TWO-STAGE EXAMS CAN REDUCE THE ACHIEVEMENT GAP IN UNDERGRADUATE OCEANOGRAPHY AND GEOLOGY CLASSES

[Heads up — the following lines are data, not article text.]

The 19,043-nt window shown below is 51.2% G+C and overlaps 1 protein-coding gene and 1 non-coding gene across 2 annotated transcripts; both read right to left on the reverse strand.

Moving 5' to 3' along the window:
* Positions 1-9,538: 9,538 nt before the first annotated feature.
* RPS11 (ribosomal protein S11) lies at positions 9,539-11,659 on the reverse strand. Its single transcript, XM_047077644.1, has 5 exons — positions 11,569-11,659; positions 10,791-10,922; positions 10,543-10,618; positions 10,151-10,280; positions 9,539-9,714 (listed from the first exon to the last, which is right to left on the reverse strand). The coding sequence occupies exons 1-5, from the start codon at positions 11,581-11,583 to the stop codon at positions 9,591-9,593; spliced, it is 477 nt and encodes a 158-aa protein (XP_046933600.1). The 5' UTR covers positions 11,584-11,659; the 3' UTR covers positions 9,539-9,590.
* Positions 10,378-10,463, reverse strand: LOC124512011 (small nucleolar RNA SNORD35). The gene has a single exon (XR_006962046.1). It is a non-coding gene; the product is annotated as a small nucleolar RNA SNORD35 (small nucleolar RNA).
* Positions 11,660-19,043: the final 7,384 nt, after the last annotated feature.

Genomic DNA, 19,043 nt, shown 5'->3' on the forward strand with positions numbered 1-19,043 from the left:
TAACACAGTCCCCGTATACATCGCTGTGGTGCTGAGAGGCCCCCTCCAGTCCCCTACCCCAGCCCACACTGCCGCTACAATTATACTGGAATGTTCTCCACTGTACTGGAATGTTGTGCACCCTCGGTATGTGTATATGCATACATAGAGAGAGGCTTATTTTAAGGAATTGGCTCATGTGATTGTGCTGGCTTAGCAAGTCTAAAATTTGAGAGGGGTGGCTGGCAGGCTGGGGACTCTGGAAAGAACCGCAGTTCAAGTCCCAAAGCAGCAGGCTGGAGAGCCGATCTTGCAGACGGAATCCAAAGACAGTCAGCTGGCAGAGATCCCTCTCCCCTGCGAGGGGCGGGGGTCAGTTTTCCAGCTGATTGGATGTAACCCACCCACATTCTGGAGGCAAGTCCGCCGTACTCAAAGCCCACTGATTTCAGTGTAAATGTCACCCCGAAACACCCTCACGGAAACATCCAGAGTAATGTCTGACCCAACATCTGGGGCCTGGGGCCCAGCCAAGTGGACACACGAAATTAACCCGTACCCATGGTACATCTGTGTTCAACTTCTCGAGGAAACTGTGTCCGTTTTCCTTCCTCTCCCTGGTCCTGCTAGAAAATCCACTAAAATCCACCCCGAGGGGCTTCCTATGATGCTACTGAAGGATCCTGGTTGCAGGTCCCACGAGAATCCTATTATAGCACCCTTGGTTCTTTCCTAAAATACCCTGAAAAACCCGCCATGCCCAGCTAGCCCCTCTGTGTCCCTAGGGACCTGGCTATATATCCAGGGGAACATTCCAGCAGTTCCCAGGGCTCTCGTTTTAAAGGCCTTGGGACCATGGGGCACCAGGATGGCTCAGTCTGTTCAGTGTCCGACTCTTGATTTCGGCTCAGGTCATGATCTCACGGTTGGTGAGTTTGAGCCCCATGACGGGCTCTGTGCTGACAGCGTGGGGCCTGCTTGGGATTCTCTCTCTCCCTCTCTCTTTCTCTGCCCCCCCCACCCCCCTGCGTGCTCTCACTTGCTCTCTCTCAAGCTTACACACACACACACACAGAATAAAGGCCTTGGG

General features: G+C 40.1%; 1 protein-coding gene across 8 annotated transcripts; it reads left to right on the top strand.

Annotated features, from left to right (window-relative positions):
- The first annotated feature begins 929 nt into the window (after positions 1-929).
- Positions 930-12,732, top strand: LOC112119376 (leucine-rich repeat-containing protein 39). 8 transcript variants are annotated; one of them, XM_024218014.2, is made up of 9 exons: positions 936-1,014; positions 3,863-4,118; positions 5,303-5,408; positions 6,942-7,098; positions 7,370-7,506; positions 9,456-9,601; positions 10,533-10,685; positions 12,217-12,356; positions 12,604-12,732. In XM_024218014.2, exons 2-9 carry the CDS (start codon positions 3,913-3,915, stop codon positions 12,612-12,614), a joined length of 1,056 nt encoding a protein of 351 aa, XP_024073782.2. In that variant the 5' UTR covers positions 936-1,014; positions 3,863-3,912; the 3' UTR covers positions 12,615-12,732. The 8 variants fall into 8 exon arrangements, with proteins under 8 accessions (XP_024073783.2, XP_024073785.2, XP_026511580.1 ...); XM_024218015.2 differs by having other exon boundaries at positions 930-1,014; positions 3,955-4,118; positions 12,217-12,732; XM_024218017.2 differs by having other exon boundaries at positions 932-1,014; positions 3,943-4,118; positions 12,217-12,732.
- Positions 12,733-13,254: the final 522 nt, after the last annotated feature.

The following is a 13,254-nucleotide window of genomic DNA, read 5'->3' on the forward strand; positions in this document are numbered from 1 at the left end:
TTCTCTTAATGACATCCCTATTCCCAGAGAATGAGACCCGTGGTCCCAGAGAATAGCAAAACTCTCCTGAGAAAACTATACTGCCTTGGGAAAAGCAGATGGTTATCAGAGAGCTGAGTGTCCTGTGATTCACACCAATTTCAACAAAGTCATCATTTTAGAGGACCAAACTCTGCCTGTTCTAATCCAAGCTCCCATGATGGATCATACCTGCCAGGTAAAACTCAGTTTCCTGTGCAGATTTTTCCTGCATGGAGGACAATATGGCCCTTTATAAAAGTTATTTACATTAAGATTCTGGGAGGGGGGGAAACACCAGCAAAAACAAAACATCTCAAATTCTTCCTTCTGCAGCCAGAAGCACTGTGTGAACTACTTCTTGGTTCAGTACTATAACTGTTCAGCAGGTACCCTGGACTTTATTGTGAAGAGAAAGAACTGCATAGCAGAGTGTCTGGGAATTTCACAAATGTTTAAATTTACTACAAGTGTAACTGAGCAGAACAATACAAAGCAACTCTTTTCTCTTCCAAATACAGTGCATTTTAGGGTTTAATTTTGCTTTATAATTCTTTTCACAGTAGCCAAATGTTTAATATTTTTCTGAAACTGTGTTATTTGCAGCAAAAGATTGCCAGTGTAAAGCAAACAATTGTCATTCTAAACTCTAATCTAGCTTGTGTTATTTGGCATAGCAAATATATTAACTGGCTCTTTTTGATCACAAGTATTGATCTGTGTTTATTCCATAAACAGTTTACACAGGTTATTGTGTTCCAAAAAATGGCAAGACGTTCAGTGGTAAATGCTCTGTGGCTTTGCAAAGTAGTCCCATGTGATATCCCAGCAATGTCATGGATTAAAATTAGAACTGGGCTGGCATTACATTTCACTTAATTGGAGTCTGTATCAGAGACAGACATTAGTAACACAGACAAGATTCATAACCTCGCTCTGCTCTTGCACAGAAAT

We analyzed 289 student scores on 14 two-stage midterm and final exams given by six different instructors. All 289 students completed both stages of the exam. For each exam, the mean group score (stage two) exceeded the mean individual score (stage one), and all gains were statistically significant at α=0.05. Students who scored in the bottom quartile of the individual exam experienced the greatest mean improvement from individual to group. Students who scored in the top quartile of the individual exam had a lower, but still statistically significant, mean increase. The vast majority of groups had a group score that exceeded the scores of all individuals in that group, which argues against the theory that the increased group score is due to group members simply copying answers from the top-performing individual in their group. A cohort analysis revealed that groups containing all combinations of high- and low- performing students during stage one experienced statistically significant mean gains in exam scores, and selecting groups to include a mix of high- and low- performing students can be a highly effective way to proactively reduce the achievement gap.